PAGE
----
Happy Asian American and Pacific Islander Heritage Month!
Happy May! This month we celebrate the contributions and history of Asian Americans and Pacific Islanders throughout the years. This week is also Cinco de Mayo, a celebration commemorating the Mexican Army's win at the Battle of Puebla.
Remember, you can find all previous newsletters located under the blog section of our website!
ICYMI: The Masks We Wear: Covering Race And Identity At Work
Finding a company where you don’t have to cover parts of your identity can be done, but it does take work. Check out our previous article in HuffPost on the lack of diversity in corporate leadership and navigating as an employee.
Read the full article here.
3 Stats You Need to Know About Asian Americans in the Workplace
The month of May is Asian American and Pacific Islander Heritage Month. According to the recent census, there are over 18.9 million Asian Americans living in the United States. Unfortunately, due to rhetoric by former President Donald Trump, we saw a 150% rise in attacks on Asian Americans during the first quarter of 2021. #StopAsianHate rose as a call to action to combat xenophobic ideologies and hate crimes against the Asian community. We wanted to share some staggering statistics to bring light to the challenges Asian Americans face in the professional space.
Asians account for only 3% of Fortune 500 Companies despite having higher education - Fortune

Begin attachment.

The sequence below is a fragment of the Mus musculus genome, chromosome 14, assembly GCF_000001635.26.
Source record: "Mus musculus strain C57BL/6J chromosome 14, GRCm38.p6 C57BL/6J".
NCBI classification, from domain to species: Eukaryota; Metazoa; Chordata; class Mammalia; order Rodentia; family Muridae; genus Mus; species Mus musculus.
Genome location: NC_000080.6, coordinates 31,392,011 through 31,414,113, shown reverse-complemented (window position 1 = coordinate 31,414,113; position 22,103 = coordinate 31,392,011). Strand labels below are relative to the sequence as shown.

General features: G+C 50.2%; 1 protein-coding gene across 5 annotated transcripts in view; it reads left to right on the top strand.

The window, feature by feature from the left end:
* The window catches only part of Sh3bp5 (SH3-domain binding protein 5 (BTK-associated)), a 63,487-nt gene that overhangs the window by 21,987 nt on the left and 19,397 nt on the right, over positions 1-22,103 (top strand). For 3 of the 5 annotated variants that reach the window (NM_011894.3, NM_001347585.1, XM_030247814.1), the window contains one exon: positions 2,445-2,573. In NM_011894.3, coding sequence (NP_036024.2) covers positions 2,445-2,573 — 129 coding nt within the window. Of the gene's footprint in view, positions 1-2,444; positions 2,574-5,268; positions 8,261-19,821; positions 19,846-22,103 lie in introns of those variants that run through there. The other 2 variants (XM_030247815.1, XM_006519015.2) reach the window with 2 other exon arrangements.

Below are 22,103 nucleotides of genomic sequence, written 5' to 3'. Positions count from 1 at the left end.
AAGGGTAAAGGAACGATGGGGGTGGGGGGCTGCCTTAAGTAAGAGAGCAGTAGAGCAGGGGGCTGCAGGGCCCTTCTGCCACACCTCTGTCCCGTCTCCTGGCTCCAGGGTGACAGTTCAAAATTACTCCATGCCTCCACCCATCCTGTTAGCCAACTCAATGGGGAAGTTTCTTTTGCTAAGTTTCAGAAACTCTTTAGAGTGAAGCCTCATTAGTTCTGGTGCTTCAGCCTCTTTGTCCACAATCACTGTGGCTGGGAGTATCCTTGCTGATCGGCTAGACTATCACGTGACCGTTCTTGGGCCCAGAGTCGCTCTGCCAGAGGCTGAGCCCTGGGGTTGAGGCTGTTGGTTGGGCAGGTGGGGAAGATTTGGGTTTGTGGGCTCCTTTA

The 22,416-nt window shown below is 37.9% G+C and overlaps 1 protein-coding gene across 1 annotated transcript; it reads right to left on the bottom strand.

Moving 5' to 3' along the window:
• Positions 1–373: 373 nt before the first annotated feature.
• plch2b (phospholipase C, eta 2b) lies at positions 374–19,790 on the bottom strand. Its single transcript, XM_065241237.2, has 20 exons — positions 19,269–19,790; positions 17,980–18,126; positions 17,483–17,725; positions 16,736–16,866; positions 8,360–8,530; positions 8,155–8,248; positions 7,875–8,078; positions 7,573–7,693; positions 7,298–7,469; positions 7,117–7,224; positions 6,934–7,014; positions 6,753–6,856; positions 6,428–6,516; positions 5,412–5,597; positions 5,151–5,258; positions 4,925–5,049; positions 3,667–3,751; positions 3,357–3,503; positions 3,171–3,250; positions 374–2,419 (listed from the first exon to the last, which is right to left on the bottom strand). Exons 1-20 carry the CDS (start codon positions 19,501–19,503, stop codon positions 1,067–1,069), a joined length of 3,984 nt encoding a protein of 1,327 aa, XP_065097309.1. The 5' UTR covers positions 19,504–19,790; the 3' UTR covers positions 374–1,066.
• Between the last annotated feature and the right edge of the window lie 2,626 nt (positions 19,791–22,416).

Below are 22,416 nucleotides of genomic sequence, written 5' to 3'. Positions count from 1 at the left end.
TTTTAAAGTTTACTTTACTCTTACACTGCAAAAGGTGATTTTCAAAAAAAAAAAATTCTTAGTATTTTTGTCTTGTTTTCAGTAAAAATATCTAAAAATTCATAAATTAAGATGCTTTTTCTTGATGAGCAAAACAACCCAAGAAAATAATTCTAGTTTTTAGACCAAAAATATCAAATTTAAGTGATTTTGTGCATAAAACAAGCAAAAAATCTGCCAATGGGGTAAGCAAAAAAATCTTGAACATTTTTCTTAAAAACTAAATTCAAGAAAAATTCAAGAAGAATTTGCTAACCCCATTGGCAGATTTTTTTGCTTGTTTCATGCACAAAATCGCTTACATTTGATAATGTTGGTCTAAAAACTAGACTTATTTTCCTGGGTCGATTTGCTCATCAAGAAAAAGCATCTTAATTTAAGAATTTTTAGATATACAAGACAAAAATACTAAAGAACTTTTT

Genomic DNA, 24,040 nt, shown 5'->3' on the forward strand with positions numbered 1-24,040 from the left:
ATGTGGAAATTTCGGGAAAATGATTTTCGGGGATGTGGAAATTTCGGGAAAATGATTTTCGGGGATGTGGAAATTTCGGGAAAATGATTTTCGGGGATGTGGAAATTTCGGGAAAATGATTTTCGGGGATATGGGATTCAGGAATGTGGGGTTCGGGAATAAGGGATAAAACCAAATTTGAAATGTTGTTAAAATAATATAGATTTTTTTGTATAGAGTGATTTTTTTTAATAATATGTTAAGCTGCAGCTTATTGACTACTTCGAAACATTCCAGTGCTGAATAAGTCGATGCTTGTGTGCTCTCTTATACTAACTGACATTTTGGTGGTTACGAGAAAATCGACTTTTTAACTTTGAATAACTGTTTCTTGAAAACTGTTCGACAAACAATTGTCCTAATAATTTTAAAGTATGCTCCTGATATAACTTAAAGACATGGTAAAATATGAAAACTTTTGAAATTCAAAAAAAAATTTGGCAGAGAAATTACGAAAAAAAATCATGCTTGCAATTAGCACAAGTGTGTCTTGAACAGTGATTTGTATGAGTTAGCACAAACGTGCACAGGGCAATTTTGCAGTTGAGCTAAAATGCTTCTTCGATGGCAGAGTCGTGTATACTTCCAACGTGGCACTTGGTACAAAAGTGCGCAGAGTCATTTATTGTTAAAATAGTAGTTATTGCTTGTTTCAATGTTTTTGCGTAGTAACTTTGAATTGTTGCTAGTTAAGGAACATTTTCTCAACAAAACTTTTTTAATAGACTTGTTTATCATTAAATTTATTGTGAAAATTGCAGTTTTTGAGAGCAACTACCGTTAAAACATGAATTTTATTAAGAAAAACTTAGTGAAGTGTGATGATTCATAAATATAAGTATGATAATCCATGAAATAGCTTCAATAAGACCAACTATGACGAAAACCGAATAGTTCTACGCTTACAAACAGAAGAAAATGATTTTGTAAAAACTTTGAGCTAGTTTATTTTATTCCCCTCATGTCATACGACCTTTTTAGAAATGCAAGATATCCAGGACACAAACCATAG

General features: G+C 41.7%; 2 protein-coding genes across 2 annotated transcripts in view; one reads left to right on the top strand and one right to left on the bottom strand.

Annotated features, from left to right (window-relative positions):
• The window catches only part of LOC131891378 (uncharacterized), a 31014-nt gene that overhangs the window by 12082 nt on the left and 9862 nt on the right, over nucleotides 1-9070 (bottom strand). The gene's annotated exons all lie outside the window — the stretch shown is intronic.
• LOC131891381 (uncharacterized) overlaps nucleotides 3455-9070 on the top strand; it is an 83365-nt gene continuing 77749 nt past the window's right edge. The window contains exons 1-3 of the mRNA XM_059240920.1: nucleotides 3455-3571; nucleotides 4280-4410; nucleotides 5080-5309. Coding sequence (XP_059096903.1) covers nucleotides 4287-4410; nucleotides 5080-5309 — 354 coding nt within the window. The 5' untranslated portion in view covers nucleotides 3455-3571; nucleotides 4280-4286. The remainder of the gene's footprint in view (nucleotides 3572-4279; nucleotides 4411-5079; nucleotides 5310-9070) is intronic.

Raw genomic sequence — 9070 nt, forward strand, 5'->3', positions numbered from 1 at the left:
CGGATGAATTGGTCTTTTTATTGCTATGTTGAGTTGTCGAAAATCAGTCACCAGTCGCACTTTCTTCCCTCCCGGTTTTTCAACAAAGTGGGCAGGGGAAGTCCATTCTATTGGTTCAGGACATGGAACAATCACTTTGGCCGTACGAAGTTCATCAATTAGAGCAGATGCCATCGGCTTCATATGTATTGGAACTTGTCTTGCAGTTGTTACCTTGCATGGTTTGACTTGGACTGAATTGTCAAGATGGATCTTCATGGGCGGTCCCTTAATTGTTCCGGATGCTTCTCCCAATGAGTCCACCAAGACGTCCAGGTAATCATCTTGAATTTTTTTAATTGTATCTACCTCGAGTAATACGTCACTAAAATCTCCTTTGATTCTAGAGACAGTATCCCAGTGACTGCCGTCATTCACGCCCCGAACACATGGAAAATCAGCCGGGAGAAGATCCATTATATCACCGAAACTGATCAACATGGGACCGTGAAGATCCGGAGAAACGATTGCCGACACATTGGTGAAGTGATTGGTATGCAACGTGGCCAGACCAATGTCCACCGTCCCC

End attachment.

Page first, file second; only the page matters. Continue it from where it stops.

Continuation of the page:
According to a study conducted by DiversityInc, "Asian Americans are twice as likely to have a bachelor's or graduate degree than most Americans. Their median income is 38 percent higher than all Americans." However, there is still a lack of Asian diversity in the C-suite. Asian Americans tend to fall into the stereotypes of being hard workers and model minorities, making them subject to receiving more work but not making it to the C-Suite level.
There is significant harm in the model minority stereotype, and poverty levels are almost triple for Bangladeshi, Burmese, and Cambodians. - AAPI Data
By placing Asian Americans within the realm of only being successful, you are damaging other community members. NBC News says, "Asian Americans of lower socioeconomic status don't fit the model minority stereotype and are more likely to work in low-wage industries such as restaurants, salons, housekeeping and factories, which can make them more vulnerable." To lower these perceptions and impact the workforce, we must change our thinking, media, and conversations.
Asian American women had the highest unemployment rates during the last six months of Covid. - NBC News
According to a National Women's Law Center report, 44% of unemployed Asian American women have been out of work for six months or more, compared to Black women at 40%, Latina women at 38.3%, and all women at 38.6%. Although 1 in 4 Asian American women work in industries that were directly impacted by COVID-19, other factors contributed to their unemployment rates.
The report further states, "The increase in discrimination against Asian Americans has manifested financially and commercially as customers, employers and co-workers base their economic behavior on discrimination. Anecdotal evidence demonstrates that Asian American businesses, particularly those in ethnic enclaves, have experienced the labor-market impact of Covid-19 earlier and more deeply because of the racialized blaming." For more resources about statistics, allyship, and ways to donate, visit the Anti-Asian Violence Resource Card.